Apparent Power, Real Power, and Power Factor

Power is the measure of a system that can perform work. Water performs work when it turns the blades of a hydroelectric plant. Electricity performs work when it heats up a heating element or turns a motor. It takes power to store energy, like in capacitive or inductive devices, while these devices then release some energy, or power, at a later time. (These devices can both expend power and deliver power.)

Apparent Power (KVA)

Many generators (and most transformers) are rated in volt-amperes (VA), or thousand-volt-amperes (KVA). A 25 KVA generator (or transformer) can deliver no more than 70 amps per phase @ 208 volts before it burns out the windings. This can therefore power 25 kilowatts of heaters, but only 20 kilowatts for motors (assuming 80% power factor), because both of these loads will use 70 amps. Since the manufacturer does not know what the generator will ultimately be used for, they rate it in KVA because this indicates the maximum current regardless of the load's power factor.

Battery Charger

A battery charger converts household electricity to direct current needed to recharge a battery. Direct current has polarity. The amount of electricity the charger puts into the battery is measured in amperes and is shown on the ammeter built into most chargers. The charging begins on a dead battery with a large amount of current going into the battery so the chargers ammeter registers towards the high end of the scale and declines towards the zero end of the meter as the battery becomes more fully charged.

Battery Charge Rectifier

A component that changes AC voltage from the battery charge windings (within the STATOR) to DC voltage. This voltage could b used to charge a battery.


A conducting element, usually graphite and/or copper, which maintains sliding electrical contact between a stationary and a moving element.


The primary equation for calculating electrical power from mechanical horsepower is: HP=W/745. Where HP is horsepower, W is watts, and 745 is a conversion factor. We know from our previous discussion that power, in volt-amperes, is given by the following equation: P=I*V. For an inductive device like a motor, we also need to take into account the power factor (pf). Our equation for power becomes P=I*V*pf. The final equation then becomes: HP=I*V*pf/745.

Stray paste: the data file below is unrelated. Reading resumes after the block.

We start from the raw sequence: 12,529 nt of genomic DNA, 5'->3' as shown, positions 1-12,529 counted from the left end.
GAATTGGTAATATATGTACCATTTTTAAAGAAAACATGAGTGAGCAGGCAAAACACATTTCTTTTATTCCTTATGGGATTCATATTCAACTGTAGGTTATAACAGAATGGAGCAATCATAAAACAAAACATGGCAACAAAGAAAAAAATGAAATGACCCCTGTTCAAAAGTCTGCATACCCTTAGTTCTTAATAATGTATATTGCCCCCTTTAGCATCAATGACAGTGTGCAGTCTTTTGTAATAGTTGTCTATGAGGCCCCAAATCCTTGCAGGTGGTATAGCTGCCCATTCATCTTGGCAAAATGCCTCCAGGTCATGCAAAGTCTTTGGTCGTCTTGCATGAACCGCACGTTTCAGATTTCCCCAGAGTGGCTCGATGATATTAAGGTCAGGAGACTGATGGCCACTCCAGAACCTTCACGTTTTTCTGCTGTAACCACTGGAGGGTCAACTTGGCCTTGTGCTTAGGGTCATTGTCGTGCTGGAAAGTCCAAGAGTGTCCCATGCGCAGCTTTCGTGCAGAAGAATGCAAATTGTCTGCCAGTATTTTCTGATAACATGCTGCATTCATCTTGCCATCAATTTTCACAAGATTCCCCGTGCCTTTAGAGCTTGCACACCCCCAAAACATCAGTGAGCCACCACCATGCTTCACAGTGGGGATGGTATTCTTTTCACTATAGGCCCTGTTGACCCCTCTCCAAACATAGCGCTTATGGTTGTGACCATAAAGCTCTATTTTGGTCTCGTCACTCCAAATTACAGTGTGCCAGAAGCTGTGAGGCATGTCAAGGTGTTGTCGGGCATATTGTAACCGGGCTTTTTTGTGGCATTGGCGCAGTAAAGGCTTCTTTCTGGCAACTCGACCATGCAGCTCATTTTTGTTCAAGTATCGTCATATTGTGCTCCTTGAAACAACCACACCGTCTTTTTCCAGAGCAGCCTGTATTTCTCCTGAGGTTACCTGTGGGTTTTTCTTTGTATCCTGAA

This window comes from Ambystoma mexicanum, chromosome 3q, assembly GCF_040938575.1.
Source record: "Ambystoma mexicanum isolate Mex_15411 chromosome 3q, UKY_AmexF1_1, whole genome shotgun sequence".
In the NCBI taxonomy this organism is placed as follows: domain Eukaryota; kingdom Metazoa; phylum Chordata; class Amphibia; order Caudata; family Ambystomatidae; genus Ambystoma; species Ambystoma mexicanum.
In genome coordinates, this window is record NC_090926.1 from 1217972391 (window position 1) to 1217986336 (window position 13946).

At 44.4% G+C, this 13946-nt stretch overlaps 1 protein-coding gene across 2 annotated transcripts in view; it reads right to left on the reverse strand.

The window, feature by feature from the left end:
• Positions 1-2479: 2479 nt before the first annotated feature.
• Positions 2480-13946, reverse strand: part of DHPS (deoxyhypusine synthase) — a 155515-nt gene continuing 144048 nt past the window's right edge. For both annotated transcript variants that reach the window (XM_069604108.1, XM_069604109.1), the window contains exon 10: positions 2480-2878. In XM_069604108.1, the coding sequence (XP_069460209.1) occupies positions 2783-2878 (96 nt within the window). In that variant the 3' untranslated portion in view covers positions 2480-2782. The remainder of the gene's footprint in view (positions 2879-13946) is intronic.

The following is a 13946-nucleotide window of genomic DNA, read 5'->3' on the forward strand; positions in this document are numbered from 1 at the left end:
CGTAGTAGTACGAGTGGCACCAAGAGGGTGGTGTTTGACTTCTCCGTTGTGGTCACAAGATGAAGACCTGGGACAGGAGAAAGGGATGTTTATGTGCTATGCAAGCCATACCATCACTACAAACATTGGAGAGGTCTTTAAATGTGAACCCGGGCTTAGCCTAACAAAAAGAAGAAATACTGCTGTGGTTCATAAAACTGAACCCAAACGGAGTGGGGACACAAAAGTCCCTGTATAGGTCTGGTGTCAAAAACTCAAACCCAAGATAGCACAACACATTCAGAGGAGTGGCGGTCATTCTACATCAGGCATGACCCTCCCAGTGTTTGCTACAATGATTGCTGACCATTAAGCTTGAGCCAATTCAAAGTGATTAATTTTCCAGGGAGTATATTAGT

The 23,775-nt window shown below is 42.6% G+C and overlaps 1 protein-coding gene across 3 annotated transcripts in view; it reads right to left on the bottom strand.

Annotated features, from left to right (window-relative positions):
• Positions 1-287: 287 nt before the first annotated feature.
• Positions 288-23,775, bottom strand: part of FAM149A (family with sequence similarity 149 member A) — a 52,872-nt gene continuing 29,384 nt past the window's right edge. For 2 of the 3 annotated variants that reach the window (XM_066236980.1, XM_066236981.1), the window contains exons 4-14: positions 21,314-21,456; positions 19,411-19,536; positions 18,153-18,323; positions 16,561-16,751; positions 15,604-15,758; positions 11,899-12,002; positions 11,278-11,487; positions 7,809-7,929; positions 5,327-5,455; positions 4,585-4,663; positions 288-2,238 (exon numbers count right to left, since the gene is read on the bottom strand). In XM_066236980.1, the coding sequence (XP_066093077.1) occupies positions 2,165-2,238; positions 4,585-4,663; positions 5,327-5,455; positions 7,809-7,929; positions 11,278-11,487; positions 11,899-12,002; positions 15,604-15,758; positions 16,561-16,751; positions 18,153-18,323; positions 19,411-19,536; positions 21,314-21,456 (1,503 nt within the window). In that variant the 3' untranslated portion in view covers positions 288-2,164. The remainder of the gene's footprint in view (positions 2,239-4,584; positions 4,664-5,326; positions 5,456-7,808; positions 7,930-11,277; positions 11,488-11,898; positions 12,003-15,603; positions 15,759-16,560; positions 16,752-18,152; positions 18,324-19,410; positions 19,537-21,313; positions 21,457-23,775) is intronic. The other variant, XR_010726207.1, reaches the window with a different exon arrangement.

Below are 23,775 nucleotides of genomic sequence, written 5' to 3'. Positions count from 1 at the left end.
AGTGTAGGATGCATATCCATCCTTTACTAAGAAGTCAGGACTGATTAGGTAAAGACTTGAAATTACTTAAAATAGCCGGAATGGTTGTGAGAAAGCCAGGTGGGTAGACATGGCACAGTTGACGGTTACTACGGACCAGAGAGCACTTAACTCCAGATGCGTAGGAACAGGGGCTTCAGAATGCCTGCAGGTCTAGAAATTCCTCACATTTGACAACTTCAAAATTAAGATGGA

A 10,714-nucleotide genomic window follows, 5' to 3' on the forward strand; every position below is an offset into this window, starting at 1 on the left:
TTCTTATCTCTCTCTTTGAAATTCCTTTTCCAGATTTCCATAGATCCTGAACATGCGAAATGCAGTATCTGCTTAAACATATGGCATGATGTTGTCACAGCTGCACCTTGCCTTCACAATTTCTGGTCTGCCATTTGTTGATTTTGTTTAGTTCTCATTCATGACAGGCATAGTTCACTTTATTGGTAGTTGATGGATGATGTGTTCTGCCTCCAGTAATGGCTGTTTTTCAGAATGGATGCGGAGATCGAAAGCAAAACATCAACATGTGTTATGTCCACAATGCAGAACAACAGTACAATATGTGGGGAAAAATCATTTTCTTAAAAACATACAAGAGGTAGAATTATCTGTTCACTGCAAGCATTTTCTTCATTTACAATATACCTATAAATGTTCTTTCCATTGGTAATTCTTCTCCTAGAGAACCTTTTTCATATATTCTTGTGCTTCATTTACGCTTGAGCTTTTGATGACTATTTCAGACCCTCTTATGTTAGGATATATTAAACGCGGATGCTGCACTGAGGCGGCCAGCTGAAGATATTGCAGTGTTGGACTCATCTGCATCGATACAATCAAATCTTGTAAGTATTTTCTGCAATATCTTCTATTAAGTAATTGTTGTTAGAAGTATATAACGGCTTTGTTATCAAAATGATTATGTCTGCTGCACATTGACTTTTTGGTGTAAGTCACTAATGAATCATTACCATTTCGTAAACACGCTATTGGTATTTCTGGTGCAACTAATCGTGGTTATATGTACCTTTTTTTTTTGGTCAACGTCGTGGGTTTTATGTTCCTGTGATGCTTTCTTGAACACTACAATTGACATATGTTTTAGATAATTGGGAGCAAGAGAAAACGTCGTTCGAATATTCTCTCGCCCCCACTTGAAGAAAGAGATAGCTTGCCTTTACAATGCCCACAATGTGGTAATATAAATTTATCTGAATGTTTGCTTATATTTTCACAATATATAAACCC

Capacitor Run Electric Motor

Also referred to as air compressor motors these are very similar to capacitor start motors with one additional feature. These motors will also use a capacitor while the motor is running. These are most commonly found on applications such as air compressors where extra torque is necessary.

Capacitor Start Electric Motor

These motors will have one or more capacitors mounted to the motor that store electricity until it is turned on. The capacitor gives the motor an extra boost of electricity to reduce the starting current draw and increase starting torque.

Circuit Protection and Circuit Breakers

The purpose of the circuit breaker is to protect the wires between the breaker and the load, although it can also serve as a service disconnect (a means of disconnecting power from the circuit).


A wire or cable designed for the passage of electrical current.


A contactor is an electrically operated switch usually used in control circuits and whose contacts are considered high amperage compared to a relay.


This is found in universal and DC motors. These devices, along with the brushes serve to switch the polarity of the windings as the motor makes a revolution. (A forward and reversing switch, in short)


The laminations in the generator forming the magnetic structure.


The metal frame that surrounds and protects the generator/engine.


In short, current is the flow rate of electricity. It is interesting, though, how the term “current” is used both with respect to water and electricity. However, whereas water current is measured in units per minute passing through a damn or under a bridge or through a waterslide, electrical current is recorded by measuring the electrons per second are passing through a wire.

The flow of water through a pipe, or electrical current through a wire, is directly related to the pressure or voltage difference across the pipe or wire. Going back to the example of our two bath tubs: If you were to fill one tub with a couple of inches of water, the flow of water wouldn't be very fast filling the empty tub. If you then filled the second tub with several feet of water, the speed at which the water flowed out of the drain into the sewer would be much greater. The same is true with electricity--the greater the difference in voltage from one end of the wire to the other, the higher the current.


One complete reversal of alternating current of voltage, from zero to a positive maximum to zero to a negative maximum back to zero. The number of cycles per second is the frequency, expressed in Hertz (HZ).

Deep Cycle Battery Charger

A deep cycle battery supplies a relatively low amount of current for a long period of time. Deep cycle batteries, unlike car starting batteries, can be run down and recharged repeatedly with minimum loss of capacity.


Filler metal added during a welding operation.


A solid state device which allows current to pass in one direction only. Since it allows only one half cycle of an alternating current pass, its output will be unidirectional and it may be considered a rectifying element.

Direct Current (DC)